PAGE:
In the Golden Age of American movies, MGM sent out the most prestigious product—not just its stars (“more than there are in heaven!”) but its total, overall, look was famous.People going to an MGM feature knew they would see no expense spared, especially in the famed musicals: An American in Paris, Oklahoma!, The Band Wagon, Brigadoon—even Jailhouse Rock with that new screen star, Elvis Presley.
In those glory days, one of the Oscar-winners who made the MGM “look” happen—especially in those musicals—was Francis Keogh Gleason, MCAD class of 1927. What was Gleason’s part in MGM‘s total picture? He was one of MGM’s set decorator, placing 'meaningful things' where the story happens—furniture, objects, textures, even the distance from one object to another, all can support the story. Gleason was an expert at this selection and placement—he won praise from peers, and he worked with some of the best (Vincente Minnelli, especially). And in a seven-year stretch in the 1950s, he was nominated for seven Oscars, winning four.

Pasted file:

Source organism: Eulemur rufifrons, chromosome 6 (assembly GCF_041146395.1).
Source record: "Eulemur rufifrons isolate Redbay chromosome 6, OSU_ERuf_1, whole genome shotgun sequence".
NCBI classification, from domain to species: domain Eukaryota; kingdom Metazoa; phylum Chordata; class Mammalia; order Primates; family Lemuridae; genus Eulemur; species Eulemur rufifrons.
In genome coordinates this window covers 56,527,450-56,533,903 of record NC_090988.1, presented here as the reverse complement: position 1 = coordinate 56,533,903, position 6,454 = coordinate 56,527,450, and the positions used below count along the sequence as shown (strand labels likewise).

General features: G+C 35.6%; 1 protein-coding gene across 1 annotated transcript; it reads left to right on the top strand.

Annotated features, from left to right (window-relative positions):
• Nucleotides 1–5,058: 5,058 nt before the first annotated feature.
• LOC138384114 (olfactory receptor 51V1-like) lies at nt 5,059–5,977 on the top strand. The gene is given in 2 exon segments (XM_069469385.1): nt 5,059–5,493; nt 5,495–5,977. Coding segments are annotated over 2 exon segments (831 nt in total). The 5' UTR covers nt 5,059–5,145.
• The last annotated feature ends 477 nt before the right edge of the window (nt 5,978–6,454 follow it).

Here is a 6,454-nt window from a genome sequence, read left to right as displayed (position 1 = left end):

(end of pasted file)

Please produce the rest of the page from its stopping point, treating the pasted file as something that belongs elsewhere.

Minnelli’s An American in Paris (1952) opens with starving artist Gene Kelly in his wonderfully cluttered, scenic yet cheap Paris garret apartment. It’s a cramped place, crammed with stuff. The closeness and the stuff are perfect for Kelly’s energetic and inventive motions—he deftly kicks cabinets shut and hoists up his bed and spins around to make breakfast appear like a dancing partner, out of nowhere. Gleason put that flimsy furniture there, and provided Kelly with clever things to dance against, in the right places.
Television nearly killed the movies in the 1950s, but Keogh Gleason worked there as well, on memorably staged series like The Thin Man (36 episodes), The Twilight Zone (20 episodes), and The Man from U.N.C.L.E. (7 episodes). Props, places, décor, and handy things that told the story were his “day job.”